Last night, I was delighted to watch four state schools perform the socks off Shakespeare at the Unicorn Theatre. They were all taking part in a nation-wide initiative called the Shakespeare Schools Festival (SSF). My son’s school, Bethnal Green Technology College, was participating in the festival for the first time; he was lucky enough to have a role in their shortened version of Romeo and Juliet. A dynamic young English teacher at the school had worked incredibly hard on the production, working with her actors exhaustively, sometimes until late into the evening. The result was brilliant; a hard-hitting, beautifully staged production of the play. I know all the actors learnt a great deal from the experience; improving their literacy skills, their social skills, their dramatic skills and much else. You can really put a price on the value of these sorts of experiences; they can’t be quantified by an exam grade. These “hands-on” experiences are where true learning takes place.
It makes me cross that certain private schools think that they have a monopoly on these kinds of experience. The headmaster of Wellington College, Anthony Seldon, accused state schools of becoming exam factories at the expense of educating the whole child. I think nothing could be further from the truth. The SSF shows this very clearly; here are state schools from all over the country performing the Bard’s work in professional settings — often in top-class theatres — and doing a great job. The other performances last night were very good as well; here were children from very diverse backgrounds rising to the challenge of making Shakespeare accessible. The audience genuinely laughed at Bottom’s antics in A Midsummer Night’s Dream, Malvolio’s misguided pomposity in Twelfth Night, and were shocked at Hamlet’s mad rampages in Shakespeare’s most complex play.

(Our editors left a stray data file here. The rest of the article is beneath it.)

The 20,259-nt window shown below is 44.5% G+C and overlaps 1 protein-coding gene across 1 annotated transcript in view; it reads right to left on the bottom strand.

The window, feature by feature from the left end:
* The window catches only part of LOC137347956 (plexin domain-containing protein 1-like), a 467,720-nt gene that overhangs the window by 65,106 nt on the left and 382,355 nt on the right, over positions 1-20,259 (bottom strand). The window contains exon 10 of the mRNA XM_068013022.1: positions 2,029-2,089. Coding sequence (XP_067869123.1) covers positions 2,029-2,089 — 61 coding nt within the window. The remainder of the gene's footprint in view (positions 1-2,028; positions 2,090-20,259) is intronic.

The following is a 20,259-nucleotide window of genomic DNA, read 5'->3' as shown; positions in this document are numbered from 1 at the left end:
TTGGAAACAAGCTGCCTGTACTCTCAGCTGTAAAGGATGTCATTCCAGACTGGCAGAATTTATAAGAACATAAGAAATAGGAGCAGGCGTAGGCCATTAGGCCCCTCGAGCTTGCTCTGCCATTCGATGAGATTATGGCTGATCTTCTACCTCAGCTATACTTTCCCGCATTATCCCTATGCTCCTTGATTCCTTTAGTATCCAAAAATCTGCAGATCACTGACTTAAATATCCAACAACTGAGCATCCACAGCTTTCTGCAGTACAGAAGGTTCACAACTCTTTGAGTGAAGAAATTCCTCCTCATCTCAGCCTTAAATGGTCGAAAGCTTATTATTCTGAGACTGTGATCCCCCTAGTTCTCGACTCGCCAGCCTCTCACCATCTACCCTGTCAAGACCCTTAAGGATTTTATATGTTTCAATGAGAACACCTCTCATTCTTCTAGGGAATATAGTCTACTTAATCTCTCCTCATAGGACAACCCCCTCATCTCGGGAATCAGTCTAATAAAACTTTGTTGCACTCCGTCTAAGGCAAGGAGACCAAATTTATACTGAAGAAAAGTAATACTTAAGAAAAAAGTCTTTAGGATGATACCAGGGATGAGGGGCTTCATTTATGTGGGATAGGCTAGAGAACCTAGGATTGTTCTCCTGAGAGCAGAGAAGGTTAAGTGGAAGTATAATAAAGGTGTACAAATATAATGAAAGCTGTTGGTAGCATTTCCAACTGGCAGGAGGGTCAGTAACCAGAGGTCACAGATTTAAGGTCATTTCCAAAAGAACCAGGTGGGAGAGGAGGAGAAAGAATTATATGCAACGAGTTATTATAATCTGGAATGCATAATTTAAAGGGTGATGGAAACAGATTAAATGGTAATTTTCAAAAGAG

As the SSF website says: “Since 2000, 4,248 schools have taken up the challenge to become a Shakespeare School. SSF is the largest youth drama festival in the UK. For the last ten years we have worked with teachers to challenge the preconception that studying Shakespeare is difficult, dry or dull through a combination of teacher training, workshops and student performance in a local professional theatre. In the process we have enabled over 90,000 young people to appreciate the genius of Shakespeare through a creative, hands-on approach to the texts.”
The amazing success of the SSF proves that our state schools are the opposite of “exam factories” and are, in fact, enlightened places of active, “hands-on” learning. Above all, it shows that we have some amazing teachers and pupils who are willing to work above and beyond the call of duty because they love learning.